Cheers,
Martin Graf
CEO Shark Diver

About Shark Diver . As a global leader in commercial shark diving and conservation initiatives,
Shark Diver has spent the past decade engaged for sharks around the world. Our blog highlights all aspects of both of these dynamic and shifting worlds. You can reach us directly at staff@sharkdiver.com.

Saturday, May 24, 2014

Shark scare in Orange County?

A couple of days ago, there was a fake shark scare in Newport Beach, CA.

The Orange County Register reports:  


source
"NEWPORT BEACH – The warning was clear: A big, aggressive great white shark is on the loose along the shores in Newport Beach, and beachgoers are advised to stay away from the water."

Problem was, local lifeguards and the U.S. Coast Guard never heard of any shark danger. 

“I guess it was one of the local guys; someone who wanted to keep the crowds down at a break out there,” Coast Guard search and rescue controller Sandy Needle said about the notice. “There was nothing from the Coast Guard.” 

The warning – which appeared on official-looking letterhead that said “United States Coast Guard” in the notification dated Wednesday – was floating around on Facebook, claiming that three incidents should put beachgoers on high alert.

The article goes on to give the details of the warning which contained the following paragraph:

The third sighting, the notice read, came when two lifeguards got a call about an adult-sized shark that bumped two kayakers and swam away after the boaters struck it “with an oar in the gill area of the fish.”

So far so good, it looks like the media is responsible for once and instead of hyping up a shark scare, are trying to calm the public.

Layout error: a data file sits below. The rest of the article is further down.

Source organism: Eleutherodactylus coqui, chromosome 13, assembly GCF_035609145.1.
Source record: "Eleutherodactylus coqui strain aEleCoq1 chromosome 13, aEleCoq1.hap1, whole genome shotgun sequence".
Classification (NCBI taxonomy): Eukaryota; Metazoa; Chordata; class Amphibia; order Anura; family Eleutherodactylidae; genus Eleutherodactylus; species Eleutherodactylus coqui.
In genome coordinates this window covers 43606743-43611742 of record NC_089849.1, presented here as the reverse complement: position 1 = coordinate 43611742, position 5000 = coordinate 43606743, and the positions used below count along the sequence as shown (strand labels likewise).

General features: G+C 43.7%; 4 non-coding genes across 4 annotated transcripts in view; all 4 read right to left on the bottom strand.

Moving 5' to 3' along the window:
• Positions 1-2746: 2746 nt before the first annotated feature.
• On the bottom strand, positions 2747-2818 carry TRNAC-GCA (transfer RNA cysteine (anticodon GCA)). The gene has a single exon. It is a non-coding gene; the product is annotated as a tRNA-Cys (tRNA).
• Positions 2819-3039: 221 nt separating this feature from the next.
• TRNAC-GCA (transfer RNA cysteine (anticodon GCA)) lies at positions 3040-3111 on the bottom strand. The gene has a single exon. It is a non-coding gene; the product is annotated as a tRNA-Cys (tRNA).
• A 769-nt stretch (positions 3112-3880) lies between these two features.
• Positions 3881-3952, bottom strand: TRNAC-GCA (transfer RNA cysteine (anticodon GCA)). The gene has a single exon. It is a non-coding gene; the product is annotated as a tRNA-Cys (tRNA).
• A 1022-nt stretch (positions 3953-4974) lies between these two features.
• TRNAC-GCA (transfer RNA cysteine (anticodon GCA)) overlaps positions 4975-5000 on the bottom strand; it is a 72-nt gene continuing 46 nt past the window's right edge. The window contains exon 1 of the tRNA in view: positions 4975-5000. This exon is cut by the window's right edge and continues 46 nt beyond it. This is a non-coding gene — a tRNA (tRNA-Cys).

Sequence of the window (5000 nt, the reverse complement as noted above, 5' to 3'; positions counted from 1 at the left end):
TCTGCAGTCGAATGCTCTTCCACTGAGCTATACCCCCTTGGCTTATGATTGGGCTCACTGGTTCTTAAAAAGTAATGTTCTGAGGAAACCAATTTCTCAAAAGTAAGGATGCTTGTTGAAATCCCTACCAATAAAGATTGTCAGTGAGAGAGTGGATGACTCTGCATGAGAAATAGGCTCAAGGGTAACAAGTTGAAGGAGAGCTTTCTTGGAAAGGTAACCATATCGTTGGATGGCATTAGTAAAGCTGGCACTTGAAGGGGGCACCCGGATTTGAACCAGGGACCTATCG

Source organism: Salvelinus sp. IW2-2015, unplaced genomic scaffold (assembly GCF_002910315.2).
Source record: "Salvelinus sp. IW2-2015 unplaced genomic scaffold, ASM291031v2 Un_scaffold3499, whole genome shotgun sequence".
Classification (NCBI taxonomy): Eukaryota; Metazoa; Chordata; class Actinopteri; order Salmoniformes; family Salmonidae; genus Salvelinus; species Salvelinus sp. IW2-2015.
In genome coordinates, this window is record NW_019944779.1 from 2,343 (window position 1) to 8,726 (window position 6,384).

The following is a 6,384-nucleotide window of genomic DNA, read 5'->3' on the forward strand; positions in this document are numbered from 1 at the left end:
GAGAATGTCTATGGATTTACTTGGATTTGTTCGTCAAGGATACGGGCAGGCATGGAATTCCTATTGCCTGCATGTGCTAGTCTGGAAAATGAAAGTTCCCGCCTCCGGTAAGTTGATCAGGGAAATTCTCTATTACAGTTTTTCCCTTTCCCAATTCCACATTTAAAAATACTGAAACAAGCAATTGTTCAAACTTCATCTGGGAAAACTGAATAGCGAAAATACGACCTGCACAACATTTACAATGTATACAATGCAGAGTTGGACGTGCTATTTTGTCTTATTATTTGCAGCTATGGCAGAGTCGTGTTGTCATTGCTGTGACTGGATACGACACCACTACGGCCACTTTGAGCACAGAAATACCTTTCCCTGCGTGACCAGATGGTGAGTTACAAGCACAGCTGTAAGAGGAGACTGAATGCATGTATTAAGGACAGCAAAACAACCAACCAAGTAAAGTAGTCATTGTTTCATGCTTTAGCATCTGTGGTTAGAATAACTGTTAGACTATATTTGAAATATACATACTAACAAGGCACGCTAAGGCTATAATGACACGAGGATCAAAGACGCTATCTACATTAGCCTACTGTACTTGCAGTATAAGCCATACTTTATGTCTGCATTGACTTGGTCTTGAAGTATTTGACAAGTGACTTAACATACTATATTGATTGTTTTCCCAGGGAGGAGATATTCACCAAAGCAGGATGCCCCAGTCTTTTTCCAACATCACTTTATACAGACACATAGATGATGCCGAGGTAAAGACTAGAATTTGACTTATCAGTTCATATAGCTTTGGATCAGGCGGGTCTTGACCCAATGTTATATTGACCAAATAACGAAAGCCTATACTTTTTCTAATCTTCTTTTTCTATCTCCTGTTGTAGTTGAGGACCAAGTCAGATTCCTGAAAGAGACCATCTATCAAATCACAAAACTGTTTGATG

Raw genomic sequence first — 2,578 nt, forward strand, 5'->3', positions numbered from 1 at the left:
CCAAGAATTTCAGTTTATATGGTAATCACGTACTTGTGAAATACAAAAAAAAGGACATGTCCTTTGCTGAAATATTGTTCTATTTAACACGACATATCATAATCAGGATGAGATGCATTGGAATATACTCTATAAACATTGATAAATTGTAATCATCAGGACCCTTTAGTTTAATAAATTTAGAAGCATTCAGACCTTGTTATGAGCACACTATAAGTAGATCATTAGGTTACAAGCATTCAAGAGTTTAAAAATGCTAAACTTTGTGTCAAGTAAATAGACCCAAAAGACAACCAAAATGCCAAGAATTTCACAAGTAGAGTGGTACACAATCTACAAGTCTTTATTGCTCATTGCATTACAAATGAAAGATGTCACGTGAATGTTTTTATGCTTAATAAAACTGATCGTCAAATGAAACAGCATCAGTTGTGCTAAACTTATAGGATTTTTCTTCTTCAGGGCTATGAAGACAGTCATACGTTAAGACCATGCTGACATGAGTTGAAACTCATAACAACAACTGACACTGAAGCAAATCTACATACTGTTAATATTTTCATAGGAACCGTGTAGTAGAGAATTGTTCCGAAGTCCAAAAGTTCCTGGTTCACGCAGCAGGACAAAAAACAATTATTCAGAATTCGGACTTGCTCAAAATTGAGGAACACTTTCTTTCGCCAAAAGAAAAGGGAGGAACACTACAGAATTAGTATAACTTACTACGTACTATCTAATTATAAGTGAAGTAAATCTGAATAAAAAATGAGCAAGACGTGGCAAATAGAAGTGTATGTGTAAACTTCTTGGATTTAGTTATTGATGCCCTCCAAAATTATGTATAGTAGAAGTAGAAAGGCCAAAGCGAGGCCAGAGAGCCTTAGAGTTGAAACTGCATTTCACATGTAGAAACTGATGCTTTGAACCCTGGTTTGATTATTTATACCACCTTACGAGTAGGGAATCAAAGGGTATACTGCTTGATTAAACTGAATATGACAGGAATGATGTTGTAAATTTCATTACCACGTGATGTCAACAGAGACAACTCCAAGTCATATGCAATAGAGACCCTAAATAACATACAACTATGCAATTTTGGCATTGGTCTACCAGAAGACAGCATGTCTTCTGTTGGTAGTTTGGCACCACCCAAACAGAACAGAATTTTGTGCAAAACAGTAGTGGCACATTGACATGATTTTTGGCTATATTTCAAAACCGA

The article then states, how they recognized the warning as fake.

"Although the flier looked official, there were a lot of clues that it was a fake.
“There’s a lot of misspellings, and it called a shark a fish,” Needle said."
Well there you have it. It called the shark a fish!  No self respecting Coast Guard representative would call a shark a fish! Everyone knows it's not a fish, it's a.... hmm, no not that, it's a ...... , I'm stumped! Any of you know?

Maybe I should be asking an expert in these matters.

You can read the entire article here

Cheers,
Martin Graf
CEO
Shark Diver


About Shark Diver. As a global leader in commercial shark diving and conservation initiatives Shark Diver has spent the past decade engaged for sharks around the world. Our blog highlights all aspects of both of these dynamic and shifting worlds. You can reach us directly at staff@sharkdiver.com.

Thursday, May 22, 2014

Best shark dive in the world?

We just got back from 2 weeks in Fiji, diving with Beqa Adventure Divers. The shark dive is billed as the "Best shark dive in the world". Now that's quite a bold statement. ...... so did they deliver?

For me, to be great, a shark diving operation doesn't just have to deliver awesome shark action, but also  provide education about the sharks they're diving with and be involved in conservation.

As for the shark action, did it live up to the billing? Look at these pictures and judge for yourself.

Did they come close? ...... well, there were still a couple of inches between the shark and my camera.

Too bad they didn't come close ;-)
Did we see a lot of sharks? ......well, there were a couple.

Can you spot the bull shark? ... can you?

Of course, after every dive, there is the boring safety stop. ...... well, maybe not so boring! There was some great action, with white- and black-tip reef sharks buzzing around us the entire time.

"World's best safety stop"



OK, so they delivered on the sharks, but what about the educational aspect and their involvement in conservation? During our surface interval, between shark dives, we had Ben, a marine biologist, tell us all we wanted to know about the bull sharks, their behavior and local migration. He counted the sharks on each dive and knows the sharks individually. They have a database with around 150 different sharks identified, very similar to our photo ID database of the great white sharks at Guadalupe Island.

Beqa Adventure Divers "BAD" bill themselves as a conservation company masquerading as a dive shop and they mean it. During our visit, Shark Diver has seen Projects Abroad go out on "BAD's" boats to conduct various research projects on the reefs on a daily basis. I personally also had the opportunity to tag along (pun intended) on a trip, trying to tag juvenile bull sharks and will write about that experience in a different blog. You can read about all the other conservation projects that "BAD" is involved with here. It's an impressive list!